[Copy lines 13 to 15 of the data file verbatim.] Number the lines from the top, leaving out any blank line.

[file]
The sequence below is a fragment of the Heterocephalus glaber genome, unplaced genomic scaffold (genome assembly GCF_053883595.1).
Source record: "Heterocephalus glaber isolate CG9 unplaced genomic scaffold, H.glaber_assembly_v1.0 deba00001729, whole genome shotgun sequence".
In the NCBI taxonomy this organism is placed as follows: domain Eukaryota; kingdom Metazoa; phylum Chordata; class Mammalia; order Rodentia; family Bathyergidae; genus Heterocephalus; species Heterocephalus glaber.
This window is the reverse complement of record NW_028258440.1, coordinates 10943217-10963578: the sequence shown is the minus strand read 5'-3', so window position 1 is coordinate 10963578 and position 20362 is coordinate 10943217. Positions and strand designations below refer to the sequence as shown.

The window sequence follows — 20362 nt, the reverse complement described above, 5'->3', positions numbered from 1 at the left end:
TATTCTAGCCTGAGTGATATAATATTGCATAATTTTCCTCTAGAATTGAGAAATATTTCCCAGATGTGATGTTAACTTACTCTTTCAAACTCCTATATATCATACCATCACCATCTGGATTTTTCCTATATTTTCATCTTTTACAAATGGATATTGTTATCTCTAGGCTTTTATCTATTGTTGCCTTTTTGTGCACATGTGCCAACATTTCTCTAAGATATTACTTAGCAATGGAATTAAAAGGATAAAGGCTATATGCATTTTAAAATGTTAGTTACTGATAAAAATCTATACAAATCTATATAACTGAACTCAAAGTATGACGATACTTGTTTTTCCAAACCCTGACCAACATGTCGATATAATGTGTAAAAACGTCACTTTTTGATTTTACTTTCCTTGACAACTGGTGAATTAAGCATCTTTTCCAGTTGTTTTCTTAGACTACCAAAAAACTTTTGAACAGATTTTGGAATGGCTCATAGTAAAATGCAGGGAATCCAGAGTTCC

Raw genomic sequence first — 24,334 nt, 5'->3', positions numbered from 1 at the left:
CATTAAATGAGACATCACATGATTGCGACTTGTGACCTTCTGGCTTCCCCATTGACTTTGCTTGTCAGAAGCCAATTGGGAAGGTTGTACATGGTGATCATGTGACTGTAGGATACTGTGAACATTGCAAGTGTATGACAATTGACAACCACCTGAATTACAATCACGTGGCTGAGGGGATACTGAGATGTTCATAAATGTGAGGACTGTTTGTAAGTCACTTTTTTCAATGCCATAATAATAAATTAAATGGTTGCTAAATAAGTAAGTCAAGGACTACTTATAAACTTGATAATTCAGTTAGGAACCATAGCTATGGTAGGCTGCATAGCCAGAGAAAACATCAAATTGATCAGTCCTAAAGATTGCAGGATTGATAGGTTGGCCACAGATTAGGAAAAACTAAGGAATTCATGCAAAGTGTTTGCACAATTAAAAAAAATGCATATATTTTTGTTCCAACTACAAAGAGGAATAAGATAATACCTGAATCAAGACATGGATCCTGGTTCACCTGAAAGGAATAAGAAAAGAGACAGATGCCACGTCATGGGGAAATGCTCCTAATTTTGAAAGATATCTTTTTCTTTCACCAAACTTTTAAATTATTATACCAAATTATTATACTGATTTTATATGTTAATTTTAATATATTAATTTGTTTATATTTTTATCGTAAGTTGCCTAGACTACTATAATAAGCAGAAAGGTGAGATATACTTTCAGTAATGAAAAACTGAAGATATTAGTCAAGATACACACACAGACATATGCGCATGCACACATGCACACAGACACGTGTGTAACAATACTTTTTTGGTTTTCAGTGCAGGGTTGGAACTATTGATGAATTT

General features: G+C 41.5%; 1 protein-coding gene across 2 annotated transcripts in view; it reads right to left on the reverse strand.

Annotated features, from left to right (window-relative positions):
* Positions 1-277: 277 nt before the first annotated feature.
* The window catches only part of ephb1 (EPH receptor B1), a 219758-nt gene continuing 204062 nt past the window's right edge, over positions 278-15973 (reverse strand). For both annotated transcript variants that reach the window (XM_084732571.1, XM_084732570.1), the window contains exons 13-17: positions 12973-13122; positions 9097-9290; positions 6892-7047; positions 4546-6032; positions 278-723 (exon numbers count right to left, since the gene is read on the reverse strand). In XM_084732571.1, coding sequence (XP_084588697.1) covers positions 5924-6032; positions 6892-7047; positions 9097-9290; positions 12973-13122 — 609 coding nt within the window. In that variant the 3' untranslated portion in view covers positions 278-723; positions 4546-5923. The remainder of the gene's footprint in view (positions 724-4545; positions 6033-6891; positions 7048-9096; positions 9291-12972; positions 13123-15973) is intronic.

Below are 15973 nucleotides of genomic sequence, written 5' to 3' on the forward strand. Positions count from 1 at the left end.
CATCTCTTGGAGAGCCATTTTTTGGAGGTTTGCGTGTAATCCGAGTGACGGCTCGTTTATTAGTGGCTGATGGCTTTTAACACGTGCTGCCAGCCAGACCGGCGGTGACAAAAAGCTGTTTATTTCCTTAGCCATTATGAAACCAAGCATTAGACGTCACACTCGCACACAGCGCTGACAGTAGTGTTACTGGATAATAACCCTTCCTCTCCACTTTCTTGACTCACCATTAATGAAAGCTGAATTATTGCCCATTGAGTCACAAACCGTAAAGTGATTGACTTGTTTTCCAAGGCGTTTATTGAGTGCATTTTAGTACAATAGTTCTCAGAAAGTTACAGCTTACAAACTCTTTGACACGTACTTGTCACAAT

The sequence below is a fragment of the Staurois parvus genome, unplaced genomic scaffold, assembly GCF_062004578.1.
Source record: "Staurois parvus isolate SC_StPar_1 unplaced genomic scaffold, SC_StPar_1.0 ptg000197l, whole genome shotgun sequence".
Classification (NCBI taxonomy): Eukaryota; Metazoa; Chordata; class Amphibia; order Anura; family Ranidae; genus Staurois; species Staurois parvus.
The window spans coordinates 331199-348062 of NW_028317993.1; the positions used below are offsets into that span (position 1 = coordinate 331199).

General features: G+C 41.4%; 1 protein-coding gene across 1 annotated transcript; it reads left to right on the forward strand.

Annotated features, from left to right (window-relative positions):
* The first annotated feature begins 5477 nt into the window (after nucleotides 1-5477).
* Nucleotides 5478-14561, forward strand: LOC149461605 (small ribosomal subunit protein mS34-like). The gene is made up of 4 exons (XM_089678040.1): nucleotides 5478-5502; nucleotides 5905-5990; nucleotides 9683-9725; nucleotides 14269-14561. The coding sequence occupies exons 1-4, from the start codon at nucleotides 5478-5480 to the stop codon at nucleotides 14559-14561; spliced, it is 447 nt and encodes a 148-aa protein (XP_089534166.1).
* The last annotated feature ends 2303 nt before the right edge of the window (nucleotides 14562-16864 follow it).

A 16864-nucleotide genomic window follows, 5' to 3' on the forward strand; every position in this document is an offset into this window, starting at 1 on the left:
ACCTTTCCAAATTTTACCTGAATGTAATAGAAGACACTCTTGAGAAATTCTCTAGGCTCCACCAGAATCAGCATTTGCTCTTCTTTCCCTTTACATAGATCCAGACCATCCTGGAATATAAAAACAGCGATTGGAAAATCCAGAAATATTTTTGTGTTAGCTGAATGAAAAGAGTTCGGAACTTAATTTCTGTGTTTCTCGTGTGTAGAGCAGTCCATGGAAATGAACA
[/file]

Below are 15973 nucleotides of genomic sequence, written 5' to 3' on the forward strand. Positions count from 1 at the left end.
CATCTCTTGGAGAGCCATTTTTTGGAGGTTTGCGTGTAATCCGAGTGACGGCTCGTTTATTAGTGGCTGATGGCTTTTAACACGTGCTGCCAGCCAGACCGGCGGTGACAAAAAGCTGTTTATTTCCTTAGCCATTATGAAACCAAGCATTAGACGTCACACTCGCACACAGCGCTGACAGTAGTGTTACTGGATAATAACCCTTCCTCTCCACTTTCTTGACTCACCATTAATGAAAGCTGAATTATTGCCCATTGAGTCACAAACCGTAAAGTGATTGACTTGTTTTCCAAGGCGTTTATTGAGTGCATTTTAGTACAATAGTTCTCAGAAAGTTACAGCTTACAAACTCTTTGACACGTACTTGTCACAAT

The sequence below is a fragment of the Staurois parvus genome, unplaced genomic scaffold, assembly GCF_062004578.1.